Written and Directed by Robert Rodriguez
December 25, 2020 (United States)
Aliens are attacking earth and have defeated the world’s greatest superheroes. Now their children must step up to the plate and stop this invasion to save their parents.
Family friendly films come out by the fistfuls. The genuinely good ones could fit in a thimble with room to spare. Too often they talk down to the intended audience thinking they are stupid rather than just young. Young does not equal stupid. Robert Rodriguez treats his audience as stupid rather than young and that is where all the problems stem from.
We Can Be Heroes is great for kids but is a tough ride for adults. This is a kid friendly film with the acting to match. There is no need to have weak acting in a kid film. The children should not be allowed to give a halfhearted effort nor should the adult actors. Pedro Pascal gets praise from The Mandalorian but here he is just stiff as a board. I know it is not a major part but put some effort into it man! The only one that really tries in this film is Christian Slater (Tech-No) but the rest of the actors not so much.
I think it should be obvious even to the children heroes in the movie what is going on with the plot by the aliens, but it is not. I will ruin the ending for you, and I apologize for that, but I cannot do my review here without doing such. It turns out that the alien invasion plot is actually a test of the hero’s children in order to get them ready or show them that they’re ready to be heroes and take over for their parents. “Timmy, I know you’re twelve and you could die but I think you are more than ready to fight this monstrous creature. Be home in time for lunch…unless you are lunch in which case I am renting out your room. Tootles!”
The aliens are trying to craft a plot to get these kids to step up to the plate, but there were so many holes in the logic of the aliens and of the story that the kids should have known something was wrong beyond an alien invasion. There were so many moments that made no sense that I had trouble suspending my disbelief. The narrative logic was shaky at best here. It felt like a direct to video family film with a slightly better polish than a direct to video family film usually has.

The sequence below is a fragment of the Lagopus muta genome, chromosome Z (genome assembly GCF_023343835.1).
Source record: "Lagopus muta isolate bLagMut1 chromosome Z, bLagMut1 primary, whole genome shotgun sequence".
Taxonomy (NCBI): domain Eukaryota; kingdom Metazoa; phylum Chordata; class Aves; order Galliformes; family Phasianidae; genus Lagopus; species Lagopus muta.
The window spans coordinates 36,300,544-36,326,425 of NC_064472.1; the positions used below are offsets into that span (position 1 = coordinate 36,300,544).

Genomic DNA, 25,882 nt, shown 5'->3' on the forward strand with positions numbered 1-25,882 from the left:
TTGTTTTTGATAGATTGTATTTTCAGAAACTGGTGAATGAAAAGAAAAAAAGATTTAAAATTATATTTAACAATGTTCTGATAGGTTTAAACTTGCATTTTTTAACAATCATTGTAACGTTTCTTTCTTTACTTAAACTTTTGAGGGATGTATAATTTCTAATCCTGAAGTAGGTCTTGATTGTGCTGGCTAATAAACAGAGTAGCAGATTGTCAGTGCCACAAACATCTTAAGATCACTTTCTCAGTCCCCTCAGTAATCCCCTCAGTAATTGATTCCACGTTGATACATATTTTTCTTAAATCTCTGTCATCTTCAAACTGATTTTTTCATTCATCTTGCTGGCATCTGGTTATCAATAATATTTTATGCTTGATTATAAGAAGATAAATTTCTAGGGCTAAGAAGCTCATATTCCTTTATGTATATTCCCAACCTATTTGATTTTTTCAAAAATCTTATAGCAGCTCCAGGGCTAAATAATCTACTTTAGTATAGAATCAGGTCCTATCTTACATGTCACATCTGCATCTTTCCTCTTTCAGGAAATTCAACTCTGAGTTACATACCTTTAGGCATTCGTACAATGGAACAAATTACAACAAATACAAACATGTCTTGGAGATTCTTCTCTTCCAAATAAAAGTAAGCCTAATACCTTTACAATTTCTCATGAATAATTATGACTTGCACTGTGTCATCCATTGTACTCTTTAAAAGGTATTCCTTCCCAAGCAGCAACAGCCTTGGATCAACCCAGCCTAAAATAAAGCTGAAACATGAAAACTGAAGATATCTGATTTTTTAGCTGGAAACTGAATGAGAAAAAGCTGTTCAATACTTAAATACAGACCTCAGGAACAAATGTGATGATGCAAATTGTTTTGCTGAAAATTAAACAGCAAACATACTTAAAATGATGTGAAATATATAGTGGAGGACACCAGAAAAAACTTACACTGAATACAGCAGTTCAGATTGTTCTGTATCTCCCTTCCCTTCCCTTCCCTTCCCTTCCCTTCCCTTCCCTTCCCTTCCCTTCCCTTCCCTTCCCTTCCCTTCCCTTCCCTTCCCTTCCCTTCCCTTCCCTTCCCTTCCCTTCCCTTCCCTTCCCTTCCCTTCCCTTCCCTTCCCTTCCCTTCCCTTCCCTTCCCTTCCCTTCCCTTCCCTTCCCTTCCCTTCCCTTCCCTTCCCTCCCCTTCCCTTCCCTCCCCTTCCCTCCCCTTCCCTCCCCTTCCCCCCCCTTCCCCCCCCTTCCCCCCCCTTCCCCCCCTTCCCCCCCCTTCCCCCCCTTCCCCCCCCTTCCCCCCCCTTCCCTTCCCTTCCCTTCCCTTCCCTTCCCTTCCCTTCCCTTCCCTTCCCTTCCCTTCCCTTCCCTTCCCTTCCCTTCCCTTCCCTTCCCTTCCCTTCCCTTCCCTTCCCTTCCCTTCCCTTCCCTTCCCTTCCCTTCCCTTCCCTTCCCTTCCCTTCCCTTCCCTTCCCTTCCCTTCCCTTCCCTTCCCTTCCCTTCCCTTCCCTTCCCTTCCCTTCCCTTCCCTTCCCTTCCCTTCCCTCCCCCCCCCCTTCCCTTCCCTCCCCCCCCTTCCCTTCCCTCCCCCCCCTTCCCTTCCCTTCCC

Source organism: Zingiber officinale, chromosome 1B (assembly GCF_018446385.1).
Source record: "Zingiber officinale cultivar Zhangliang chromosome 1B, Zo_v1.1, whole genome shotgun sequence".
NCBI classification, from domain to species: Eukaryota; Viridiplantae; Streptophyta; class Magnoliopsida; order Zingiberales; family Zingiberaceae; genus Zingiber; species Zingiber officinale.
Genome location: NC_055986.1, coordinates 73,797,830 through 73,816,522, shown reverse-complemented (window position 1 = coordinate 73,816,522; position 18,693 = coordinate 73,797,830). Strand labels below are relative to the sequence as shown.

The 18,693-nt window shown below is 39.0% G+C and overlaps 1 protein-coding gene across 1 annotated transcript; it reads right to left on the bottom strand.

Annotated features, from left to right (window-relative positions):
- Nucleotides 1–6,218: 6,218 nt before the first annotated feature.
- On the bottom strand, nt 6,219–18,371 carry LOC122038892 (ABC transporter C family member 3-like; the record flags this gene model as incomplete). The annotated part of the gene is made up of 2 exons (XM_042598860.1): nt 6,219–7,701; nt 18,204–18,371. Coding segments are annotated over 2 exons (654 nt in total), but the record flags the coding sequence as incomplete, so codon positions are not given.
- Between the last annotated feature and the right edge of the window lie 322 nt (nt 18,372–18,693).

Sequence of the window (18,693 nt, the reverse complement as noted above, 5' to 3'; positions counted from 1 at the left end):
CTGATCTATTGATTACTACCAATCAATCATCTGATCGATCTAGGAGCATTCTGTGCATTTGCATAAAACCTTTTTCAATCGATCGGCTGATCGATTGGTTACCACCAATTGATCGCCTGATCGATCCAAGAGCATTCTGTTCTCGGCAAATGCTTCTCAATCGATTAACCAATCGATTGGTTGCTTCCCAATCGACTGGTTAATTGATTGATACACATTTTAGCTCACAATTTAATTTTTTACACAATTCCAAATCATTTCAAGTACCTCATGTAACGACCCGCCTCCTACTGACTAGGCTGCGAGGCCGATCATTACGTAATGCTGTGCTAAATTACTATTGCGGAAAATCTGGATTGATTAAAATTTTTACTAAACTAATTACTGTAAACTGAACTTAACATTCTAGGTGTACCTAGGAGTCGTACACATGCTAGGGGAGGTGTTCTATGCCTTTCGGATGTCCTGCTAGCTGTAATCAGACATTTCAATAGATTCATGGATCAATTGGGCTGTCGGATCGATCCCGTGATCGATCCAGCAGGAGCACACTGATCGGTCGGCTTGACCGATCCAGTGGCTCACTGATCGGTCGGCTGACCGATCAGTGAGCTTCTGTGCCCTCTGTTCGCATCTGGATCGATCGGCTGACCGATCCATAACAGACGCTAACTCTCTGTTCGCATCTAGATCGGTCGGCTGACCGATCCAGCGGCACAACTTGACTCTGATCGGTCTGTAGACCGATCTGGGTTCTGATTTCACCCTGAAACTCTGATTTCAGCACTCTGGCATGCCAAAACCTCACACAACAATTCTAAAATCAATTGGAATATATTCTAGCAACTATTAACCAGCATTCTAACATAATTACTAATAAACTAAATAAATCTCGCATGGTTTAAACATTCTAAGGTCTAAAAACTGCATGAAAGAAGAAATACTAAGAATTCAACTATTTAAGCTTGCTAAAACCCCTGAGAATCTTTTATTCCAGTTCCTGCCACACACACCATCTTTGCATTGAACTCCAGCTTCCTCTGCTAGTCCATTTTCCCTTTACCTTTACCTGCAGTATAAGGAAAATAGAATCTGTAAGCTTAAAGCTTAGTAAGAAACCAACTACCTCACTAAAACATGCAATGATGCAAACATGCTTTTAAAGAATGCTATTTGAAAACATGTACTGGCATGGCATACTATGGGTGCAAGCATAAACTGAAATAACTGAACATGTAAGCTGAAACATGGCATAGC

The alien kids are in charge on their planet? How incompetent are the adults? Is the message to children watching that they are smarter than their parents? If so then Robert Rodriguez is wasting his time because kids already think that. I think the message should have been the children are capable but with the revelation that children were in charge of the alien species that was not the message.
I honestly knew there was something up with Ojo (Hala Finley), a mute psychic girl that communicates through art, but I was not sure what. Everything that happened with her was ham fisted. She was the only child in the story that they never mentioned a biological parental equivalent of. She is said in outside film material to be the stepdaughter of Ms. Granada (Priyanka Chopra Jonas) who is in charge of the Heroics Program which all the children’s parents belong to. That though never really came through in the narrative.
What gets me though is that Ojo started out as implied as being psychic by drawing what would happen but then they switch it and imply that she is merely drawing things to further the plot of her people. At least that is how I took it. That still does not explain how she knew about random events that were beyond her knowledge of her plot. PLOTHOLE!!
The Heroic Children are lead on their quest by Missy Moreno (YaYa Gosselin) who is the daughter of retired hero Marcus Moreno (Pedro Pascal). Weirdly the character of Marcus never gets a hero name though he is the leader of the group. That really jumped out at me.
The young Missy is too right about everything. She doubts herself repeatedly throughout the story even though her decisions in regard to the aliens are right. She only fumbles when dealing with the other kids during training and it is never that serious, yet she is racked with doubt until the very end when she is not for reasons. Her doubt does not seem to be because she is powerless though I am not sure what powers she could have. Her mom is stated to not have had powers but neither does her dad since BEING GOOD WITH SWORDS IS NOT A SUPERPOWER! Was her doubt part of the fake out to trick the aliens? I am not sure, and you probably will not be sure either.
This is a silly observation on my part, but Sung Kang from the Fast & Furious films is completely unrecognizable here just because he got a haircut. I have seen him so often with that shaggy mop top type deal that I had trouble realizing who it was when I saw him. It was really weird.
This was a continuation of the film universe begun in The Adventures of Sharkboy and Lavagirl in 3-D which is a film I am unfamiliar with. Taylor Lautner originated the role of Sharkboy but here it was played silently by JJ Dashnaw with his face covered. Taylor Dooley however reprised her role of Lavagirl (not Lava Woman since she is an adult?) from the film.
Still though it is not completely unwatchable-at least if you watch it with your kids. We Can Be Heroes is not aimed at adults but rather at younger children. It is all about kids being superheroes and doing super heroic things and has a story more like a Nick Jr show than it does an adult aimed feature. This is something that your kids will like. You may have a little trouble with it, but you will get through it.
We Can Be Heroes is a great film for your very young children but not so much for adults. You will enjoy it enough to be able to sit through it with your kids so if they want to watch it watch it!